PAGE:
Recognizing that it can be hard to find meaningful ways to celebrate trees in the middle (or, depending on the Groundhog’s prediction, almost-the-end of) winter. Last year I posted 15 Other Things to Do for Tu B’shevat. I don’t have 15 more, but I do have a few, just in time for the holiday, which starts on Tuesday night.
Do you remember learning “Ha-shkeydiah Poracahat” in Hebrew school? It’s sort of the Tu B’shevat anthem. The song celebrates the almond trees, which are the first trees to bloom in Israel are typically covered in pink blossoms this time of year. (By the way, did you learn to sing it with the terribly unfortunate English translation – “Tu B’shevat is here, the Jewish Arbor Day”?)
Nothing is blooming right now in Western Massachsuetts. But, the song gave me the idea to plant something that would bloom at Tu B’shevat with my kindergarten class. So, two weeks ago we planted paperwhite bulbs in our window sill. By the end of this week our class was filled with white flowers and the smell (oh, that smell…) of spring. Or soap. So, forcing bulbs is idea #1. Just make sure you can tolerate their fragrance.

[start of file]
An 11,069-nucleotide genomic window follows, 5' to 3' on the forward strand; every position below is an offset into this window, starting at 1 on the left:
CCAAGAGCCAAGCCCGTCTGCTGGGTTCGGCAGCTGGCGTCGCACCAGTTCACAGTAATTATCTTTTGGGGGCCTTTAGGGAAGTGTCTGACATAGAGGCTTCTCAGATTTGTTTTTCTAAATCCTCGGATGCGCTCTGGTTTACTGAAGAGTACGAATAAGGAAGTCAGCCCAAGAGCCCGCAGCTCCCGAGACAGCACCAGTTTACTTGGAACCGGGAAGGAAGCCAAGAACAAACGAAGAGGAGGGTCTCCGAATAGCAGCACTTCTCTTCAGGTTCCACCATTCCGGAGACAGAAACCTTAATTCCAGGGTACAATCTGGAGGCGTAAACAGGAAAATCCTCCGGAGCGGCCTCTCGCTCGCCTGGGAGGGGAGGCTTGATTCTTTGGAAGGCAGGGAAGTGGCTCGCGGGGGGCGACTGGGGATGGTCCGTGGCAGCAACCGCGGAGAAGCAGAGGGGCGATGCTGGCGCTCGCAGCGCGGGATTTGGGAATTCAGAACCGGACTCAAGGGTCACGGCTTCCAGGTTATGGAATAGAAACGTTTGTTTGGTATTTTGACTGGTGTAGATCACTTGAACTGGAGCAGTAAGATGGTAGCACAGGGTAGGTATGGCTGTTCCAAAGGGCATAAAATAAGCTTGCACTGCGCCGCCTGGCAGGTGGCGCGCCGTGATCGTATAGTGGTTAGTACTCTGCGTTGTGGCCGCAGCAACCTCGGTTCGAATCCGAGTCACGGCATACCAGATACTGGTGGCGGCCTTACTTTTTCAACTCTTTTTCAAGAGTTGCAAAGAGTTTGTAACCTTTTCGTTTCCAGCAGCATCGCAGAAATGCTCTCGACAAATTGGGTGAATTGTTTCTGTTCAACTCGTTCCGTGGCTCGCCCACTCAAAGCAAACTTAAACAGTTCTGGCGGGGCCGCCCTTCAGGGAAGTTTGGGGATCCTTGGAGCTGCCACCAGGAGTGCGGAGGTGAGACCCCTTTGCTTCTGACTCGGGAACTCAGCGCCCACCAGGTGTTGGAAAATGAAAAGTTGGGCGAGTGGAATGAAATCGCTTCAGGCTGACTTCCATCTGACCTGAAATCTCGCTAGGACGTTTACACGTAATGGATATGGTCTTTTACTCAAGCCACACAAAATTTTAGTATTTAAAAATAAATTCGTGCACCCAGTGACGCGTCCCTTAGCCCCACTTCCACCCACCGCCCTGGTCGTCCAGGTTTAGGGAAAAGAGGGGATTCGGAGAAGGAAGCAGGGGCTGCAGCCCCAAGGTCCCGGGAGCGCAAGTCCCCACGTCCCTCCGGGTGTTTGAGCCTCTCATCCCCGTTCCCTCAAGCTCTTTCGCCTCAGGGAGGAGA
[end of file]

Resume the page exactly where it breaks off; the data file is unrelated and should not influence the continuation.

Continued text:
Second, I have a new favorite book for Tu B’Shevat. We Planted A Tree, by Diane Muldrow and illustrated by Bob Staake is a simple poem which tells the story of families around the world planting trees. It describes the many ways trees benefit our earth without ever becoming dull or didactic, and the illustrations are just lovely. You can get a taste of this sweet book from its book trailer, but if you’re anything like me you’ll be distracted by the fact that the narrator really needs to blow his nose.